Conservation Reserve Program (CRP)

CRP is a program meant to retire certain lands from agricultural production for 15 years and planting native grasses or trees instead. CRP is targeted toward highly erodible lands. There are focused programs within CRP that target grasslands, watersheds and longer-term contracts (such as CLEAR30, which retires land for 30 years). There is also a program called the CRP Transition Incentives Program (CRP-TIP) that provides longer CRP contracts for landowners who agree to sell or rent their land to a beginning or socially disadvantaged farmer at the end of the contract. Tracking the schedules of wildlife, particularly birds, at certain points in the year, farmers and landowners are allowed to hay and graze CRP lands. Unlike other programs on this list, CRP is administered by the Farm Services Agency (FSA).

Agricultural Conservation Easement Program (ACEP)

ACEP provides financial assistance for placing land in easement, either as working agricultural land or as wetland. This program can help with land access and reducing pressures on land to be developed for other purposes.

ACEP is generally more popular in other states — there is no data on ACEP enrollment in Minnesota for FY23.

Regional Conservation Partnership Program (RCPP)

RCPP focuses on large-scale conservation projects led by organizations outside of NRCS. Regional priority resource concerns can be addressed, such as improving watershed health by enrolling many parcels of land. RCPP can work in concert with other conservation programs such as EQIP and CSP for maximum conservation benefit.

Other programs

Other programs that are funded through the Conservation Title of the Farm Bill include Conservation Innovation Grants (CIGs) and Conservation Compliance. CIGs are not addictive nicotine products, but rather are grants designed to help farmers test out different practices or methods on their farm with conservation in mind. Conservation Compliance involves verifying that farmers are using “best farming practices” in order to be eligible for crop insurance.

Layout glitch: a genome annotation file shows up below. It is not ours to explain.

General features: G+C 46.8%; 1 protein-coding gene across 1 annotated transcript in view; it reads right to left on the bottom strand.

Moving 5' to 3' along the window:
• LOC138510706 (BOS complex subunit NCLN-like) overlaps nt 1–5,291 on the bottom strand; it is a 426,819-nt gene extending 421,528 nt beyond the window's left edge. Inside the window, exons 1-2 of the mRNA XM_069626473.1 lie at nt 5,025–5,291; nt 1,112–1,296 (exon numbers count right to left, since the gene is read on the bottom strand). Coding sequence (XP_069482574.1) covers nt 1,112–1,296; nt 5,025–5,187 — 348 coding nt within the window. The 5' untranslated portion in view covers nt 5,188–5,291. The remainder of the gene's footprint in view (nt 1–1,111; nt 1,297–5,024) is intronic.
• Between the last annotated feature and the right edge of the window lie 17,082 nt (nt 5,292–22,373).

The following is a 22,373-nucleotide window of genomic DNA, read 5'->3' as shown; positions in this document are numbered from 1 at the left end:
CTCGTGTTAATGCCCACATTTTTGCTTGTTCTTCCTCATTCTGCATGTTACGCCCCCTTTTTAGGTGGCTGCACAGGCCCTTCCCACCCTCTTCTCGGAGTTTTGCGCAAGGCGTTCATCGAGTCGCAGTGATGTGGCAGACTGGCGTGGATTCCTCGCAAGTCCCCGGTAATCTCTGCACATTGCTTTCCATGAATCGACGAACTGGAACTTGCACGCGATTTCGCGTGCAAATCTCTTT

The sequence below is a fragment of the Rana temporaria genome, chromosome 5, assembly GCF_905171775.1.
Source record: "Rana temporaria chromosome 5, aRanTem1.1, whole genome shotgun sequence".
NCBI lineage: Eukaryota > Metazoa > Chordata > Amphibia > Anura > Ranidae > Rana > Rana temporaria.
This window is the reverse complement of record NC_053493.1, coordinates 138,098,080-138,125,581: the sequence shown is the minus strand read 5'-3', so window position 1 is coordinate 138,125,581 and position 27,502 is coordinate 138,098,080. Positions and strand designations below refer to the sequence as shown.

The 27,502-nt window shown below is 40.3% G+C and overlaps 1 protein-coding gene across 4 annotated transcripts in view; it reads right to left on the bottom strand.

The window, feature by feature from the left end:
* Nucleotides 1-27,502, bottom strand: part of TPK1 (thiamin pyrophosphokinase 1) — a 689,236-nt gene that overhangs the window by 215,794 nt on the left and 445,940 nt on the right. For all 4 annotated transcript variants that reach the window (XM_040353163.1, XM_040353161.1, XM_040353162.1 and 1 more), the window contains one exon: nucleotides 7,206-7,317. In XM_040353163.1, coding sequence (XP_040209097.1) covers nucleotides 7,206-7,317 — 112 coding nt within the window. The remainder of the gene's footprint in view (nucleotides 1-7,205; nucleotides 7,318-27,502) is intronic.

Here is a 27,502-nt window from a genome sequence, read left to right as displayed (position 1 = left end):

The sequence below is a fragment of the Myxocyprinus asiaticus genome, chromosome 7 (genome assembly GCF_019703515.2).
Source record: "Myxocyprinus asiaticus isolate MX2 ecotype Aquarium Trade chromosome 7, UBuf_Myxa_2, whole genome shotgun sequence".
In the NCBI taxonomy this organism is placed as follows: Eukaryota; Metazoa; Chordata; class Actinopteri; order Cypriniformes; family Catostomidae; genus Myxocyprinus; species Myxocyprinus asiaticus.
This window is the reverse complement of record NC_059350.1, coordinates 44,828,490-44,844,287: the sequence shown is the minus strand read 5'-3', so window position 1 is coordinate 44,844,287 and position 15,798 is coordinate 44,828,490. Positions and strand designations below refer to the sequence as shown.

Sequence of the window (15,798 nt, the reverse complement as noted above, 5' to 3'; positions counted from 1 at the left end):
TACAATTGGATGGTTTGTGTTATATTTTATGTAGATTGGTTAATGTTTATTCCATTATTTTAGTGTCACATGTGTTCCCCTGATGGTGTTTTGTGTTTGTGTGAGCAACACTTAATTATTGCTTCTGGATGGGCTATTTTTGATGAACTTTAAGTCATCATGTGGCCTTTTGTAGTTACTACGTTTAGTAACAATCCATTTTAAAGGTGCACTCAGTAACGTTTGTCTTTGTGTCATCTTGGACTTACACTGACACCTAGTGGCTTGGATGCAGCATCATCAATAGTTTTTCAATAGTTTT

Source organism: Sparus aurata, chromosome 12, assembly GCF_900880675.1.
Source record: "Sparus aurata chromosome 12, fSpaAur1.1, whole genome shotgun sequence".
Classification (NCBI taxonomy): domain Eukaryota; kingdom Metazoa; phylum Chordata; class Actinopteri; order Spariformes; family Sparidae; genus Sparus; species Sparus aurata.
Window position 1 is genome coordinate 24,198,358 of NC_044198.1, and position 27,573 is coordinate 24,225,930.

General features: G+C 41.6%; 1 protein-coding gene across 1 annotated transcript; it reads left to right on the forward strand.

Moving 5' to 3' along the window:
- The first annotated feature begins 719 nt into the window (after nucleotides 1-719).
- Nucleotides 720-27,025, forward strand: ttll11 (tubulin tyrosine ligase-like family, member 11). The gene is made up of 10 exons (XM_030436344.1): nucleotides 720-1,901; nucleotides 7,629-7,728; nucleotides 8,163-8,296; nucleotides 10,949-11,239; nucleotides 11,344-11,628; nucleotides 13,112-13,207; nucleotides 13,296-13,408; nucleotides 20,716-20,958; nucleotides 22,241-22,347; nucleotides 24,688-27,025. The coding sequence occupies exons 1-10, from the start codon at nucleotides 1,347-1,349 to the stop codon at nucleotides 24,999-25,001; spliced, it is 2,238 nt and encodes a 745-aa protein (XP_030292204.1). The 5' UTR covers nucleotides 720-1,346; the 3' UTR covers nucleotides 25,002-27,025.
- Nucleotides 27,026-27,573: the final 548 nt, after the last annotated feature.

How can you help make a better conservation title?

If you are a Minnesotan who cares about climate resilience, soil and water conservation, and providing financial help to farmers who care for their land, advocating for a strong Conservation Title in the Farm Bill is a great way to meet those goals. Both of Minnesota’s senators, Senator Amy Klobuchar and Senator Tina Smith, are on the Senate Agriculture Committee and are influential voices in the drafting of the Farm Bill. Likewise, U.S. Representatives Angie Craig and Brad Finstad are both members of the House Agriculture Committee and have a hand in drafting that chamber’s Farm Bill. Including bills such as the Agriculture Resilience Act and the EQIP Improvement Act into the Farm Bill would improve the Conservation Title and ensure it works for Minnesota’s land, water, farmers, and eaters for years to come. You can call the U.S. Capitol switchboard at (202) 224-3121 to connect with lawmakers’ offices or email them through the channels outlined on their websites.